“In preparation for winter, many homeowners go through the grueling task of raking and bagging leaves. Maybe it isn’t a big deal for those with very small yards in the city, but it can be quite the workout in large yards or around rural homes.
Well, as it turns out, raking your leaves can lead to a more attractive yard but may not be the best idea. Why? Keeping leaves in your yard not only helps the creatures around the tree, but also boosts the health of your lawn, too. Read on to find out how to do it.
“Vitamin C may hold the key to recovering from the common cold, one study finds. A researcher from the University of Helsinki, Finland, has discovered that high dosages of vitamin C can lead to reduced duration of the common cold. Also known as ascorbic acid, vitamin C is known to alleviate and prevent infection from bacteria and viruses among different species of animals. The practical effects on human infections appear similar to that in animal studies………”
JUST A NOTE: Most Vitamin C comes from China; make sure you might want to pay a little more from a reputable company and get the “good stuff” free of chemicals, fillers, and metals, Not all Vitamin C (supplements) is the same.
“Those who choose to heat their home with wood are becoming fewer and fewer. However, with more interested in a self-sustaining lifestyle and going off the grid, those numbers may begin to rise again. If you decided to heat your home with wood, there are simply some types of wood that are better to burn in your home.
There is nothing quite like a roaring fire to stand next to while listening to the crackles and pops on a subzero winter day while there’s a raging snowstorm blowing through. If you live in an area where those days are common in the winter, you probably know the benefits of having a wood burning stove firsthand. The heat is immediate and fills the space quickly as opposed to waiting for propane or electric heat to keep up. It’s also oddly comforting………”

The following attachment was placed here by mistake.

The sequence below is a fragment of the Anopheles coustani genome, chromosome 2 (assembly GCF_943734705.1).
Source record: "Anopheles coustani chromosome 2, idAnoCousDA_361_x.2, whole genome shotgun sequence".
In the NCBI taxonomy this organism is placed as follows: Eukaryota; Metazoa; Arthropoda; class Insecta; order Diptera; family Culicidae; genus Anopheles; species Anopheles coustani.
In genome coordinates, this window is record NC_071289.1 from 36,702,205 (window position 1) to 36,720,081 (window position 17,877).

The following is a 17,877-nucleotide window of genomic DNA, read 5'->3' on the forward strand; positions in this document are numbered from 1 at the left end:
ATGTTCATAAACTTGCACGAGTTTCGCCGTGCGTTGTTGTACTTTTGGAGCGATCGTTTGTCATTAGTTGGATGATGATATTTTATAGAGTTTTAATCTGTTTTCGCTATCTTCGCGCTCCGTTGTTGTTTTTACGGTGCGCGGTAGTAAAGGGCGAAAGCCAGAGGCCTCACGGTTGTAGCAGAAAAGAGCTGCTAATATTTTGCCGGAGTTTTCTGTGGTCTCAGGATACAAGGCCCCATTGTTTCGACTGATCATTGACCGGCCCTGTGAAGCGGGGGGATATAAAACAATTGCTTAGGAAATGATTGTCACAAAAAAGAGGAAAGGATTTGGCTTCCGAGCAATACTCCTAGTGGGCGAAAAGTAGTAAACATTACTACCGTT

Smokeless Fire Pit – How To Eliminate Annoying & Dangerous Smoke
“One of the most annoying parts of having a campfire or backyard fire is avoiding the smoke. It seems like no matter where you sit, or how often you move the smoke manages to find you! Making you either sit there to tough it out or scuttling your camp chair around constantly. And that’s just when you’re sitting around the fire at a normal distance. It’s even worse if you’re hovering over it to keep your hands warm, to dry clothing, or to cook over the flames…..”
“With winter fast approaching, we need to do more than just get our house in order and ready for cold weather; we need to get our cars in order too.
Wintertime is hard on cars and even harder on drivers who get stranded in their cars. If we aren’t ready for dealing with a winter blizzard, we are putting ourselves and our families at grave risk. Part of the problem we face is that winter storms can take us by surprise. Weather forecasters are notoriously inaccurate in their prognostications. This is even worse in some parts of the country, where mountains or large bodies of water can make sudden differences in the weather, causing storms to appear out of what seems like nowhere or causing storms which are much larger than originally expected……….”
“October’s here, fall is in full-swing and winter is just around the corner.
If I lived farther north, I would say that I could just about feel the first snowflakes in the air; but where I live, that’s just about impossible. Nevertheless, the signs of winter are all around us, reminding us that we need to be prepared for cold weather and snow.
To those of us who are preppers, this means much more than just buying new winter coats and boots for our kids. It means being ready for that major storm which shuts down power and brings our cities to a standstill. It means having our cars ready to make it through that snowstorm. It means surviving, when others are freezing to death.
Historically, wintertime has been the most dangerous time for human survival. For those who live in cold northern and temperate climates, the year was divided into two basic parts for our ancestors: preparing for winter and surviving winter. The entire planting cycle was built around ensuring enough food to survive the next winter…….”